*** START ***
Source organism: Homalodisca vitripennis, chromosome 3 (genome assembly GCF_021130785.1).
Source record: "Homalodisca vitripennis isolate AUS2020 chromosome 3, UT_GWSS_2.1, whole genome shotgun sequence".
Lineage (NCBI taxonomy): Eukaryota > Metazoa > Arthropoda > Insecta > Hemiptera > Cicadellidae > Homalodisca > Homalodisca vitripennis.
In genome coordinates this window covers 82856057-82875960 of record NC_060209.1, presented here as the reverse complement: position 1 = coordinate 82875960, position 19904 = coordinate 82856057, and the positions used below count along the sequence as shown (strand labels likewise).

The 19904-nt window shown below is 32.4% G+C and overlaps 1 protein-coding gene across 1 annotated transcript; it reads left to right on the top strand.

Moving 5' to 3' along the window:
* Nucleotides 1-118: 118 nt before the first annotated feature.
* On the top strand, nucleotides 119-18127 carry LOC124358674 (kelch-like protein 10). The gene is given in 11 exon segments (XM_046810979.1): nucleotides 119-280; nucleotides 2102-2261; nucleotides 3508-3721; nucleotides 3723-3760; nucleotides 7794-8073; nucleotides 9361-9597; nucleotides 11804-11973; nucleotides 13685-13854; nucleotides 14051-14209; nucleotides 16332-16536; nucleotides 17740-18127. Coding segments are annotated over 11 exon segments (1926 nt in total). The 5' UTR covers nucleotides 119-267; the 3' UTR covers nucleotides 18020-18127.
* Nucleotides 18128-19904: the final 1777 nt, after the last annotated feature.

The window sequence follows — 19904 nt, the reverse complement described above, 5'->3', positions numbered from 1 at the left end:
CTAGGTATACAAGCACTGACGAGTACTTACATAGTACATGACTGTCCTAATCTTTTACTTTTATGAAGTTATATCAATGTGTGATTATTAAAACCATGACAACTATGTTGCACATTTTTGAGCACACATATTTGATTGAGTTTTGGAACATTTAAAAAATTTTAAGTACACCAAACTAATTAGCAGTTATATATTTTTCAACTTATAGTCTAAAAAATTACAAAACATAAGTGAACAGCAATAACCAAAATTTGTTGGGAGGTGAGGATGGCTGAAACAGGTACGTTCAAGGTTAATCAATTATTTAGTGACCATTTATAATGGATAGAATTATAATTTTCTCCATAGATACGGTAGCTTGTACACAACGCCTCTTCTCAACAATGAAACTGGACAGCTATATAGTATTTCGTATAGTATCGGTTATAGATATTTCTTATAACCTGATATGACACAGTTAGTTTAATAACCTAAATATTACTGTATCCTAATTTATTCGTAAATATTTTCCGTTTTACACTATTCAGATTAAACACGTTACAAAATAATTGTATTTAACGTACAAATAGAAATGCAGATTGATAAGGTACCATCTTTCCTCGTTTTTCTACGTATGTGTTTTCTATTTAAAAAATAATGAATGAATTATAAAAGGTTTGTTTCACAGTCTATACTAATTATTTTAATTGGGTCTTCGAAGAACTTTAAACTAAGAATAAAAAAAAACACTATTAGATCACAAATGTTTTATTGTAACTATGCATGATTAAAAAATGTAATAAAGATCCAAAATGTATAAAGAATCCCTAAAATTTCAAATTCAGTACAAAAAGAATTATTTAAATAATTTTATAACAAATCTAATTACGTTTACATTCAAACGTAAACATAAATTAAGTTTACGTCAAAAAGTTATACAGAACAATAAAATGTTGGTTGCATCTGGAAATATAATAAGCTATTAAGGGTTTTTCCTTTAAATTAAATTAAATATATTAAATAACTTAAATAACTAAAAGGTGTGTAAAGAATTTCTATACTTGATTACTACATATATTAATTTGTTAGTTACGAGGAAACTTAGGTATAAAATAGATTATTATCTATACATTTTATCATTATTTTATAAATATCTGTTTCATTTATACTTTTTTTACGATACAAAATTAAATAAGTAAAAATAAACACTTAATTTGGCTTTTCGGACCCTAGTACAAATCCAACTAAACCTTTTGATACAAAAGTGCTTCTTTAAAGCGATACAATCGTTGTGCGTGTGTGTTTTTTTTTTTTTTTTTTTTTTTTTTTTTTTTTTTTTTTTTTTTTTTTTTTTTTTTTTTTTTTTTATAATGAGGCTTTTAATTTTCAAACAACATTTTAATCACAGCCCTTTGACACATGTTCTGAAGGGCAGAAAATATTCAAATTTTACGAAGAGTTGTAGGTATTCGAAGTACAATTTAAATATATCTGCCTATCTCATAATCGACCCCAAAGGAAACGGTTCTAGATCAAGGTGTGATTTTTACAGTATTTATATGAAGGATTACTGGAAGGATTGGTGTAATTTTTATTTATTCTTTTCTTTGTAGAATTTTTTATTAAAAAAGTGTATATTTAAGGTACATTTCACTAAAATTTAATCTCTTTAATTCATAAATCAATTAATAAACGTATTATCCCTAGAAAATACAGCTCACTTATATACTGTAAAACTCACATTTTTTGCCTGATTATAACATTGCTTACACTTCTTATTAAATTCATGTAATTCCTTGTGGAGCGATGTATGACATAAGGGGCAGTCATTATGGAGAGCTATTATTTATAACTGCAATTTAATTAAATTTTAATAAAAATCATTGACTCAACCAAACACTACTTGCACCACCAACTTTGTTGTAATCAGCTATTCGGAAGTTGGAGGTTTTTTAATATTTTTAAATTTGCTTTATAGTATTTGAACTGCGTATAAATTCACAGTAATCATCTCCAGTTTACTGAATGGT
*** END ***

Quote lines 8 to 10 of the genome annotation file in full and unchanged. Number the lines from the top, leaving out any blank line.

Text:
* On the top strand, nucleotides 119-18127 carry LOC124358674 (kelch-like protein 10). The gene is given in 11 exon segments (XM_046810979.1): nucleotides 119-280; nucleotides 2102-2261; nucleotides 3508-3721; nucleotides 3723-3760; nucleotides 7794-8073; nucleotides 9361-9597; nucleotides 11804-11973; nucleotides 13685-13854; nucleotides 14051-14209; nucleotides 16332-16536; nucleotides 17740-18127. Coding segments are annotated over 11 exon segments (1926 nt in total). The 5' UTR covers nucleotides 119-267; the 3' UTR covers nucleotides 18020-18127.
* Nucleotides 18128-19904: the final 1777 nt, after the last annotated feature.

The window sequence follows — 19904 nt, the reverse complement described above, 5'->3', positions numbered from 1 at the left end: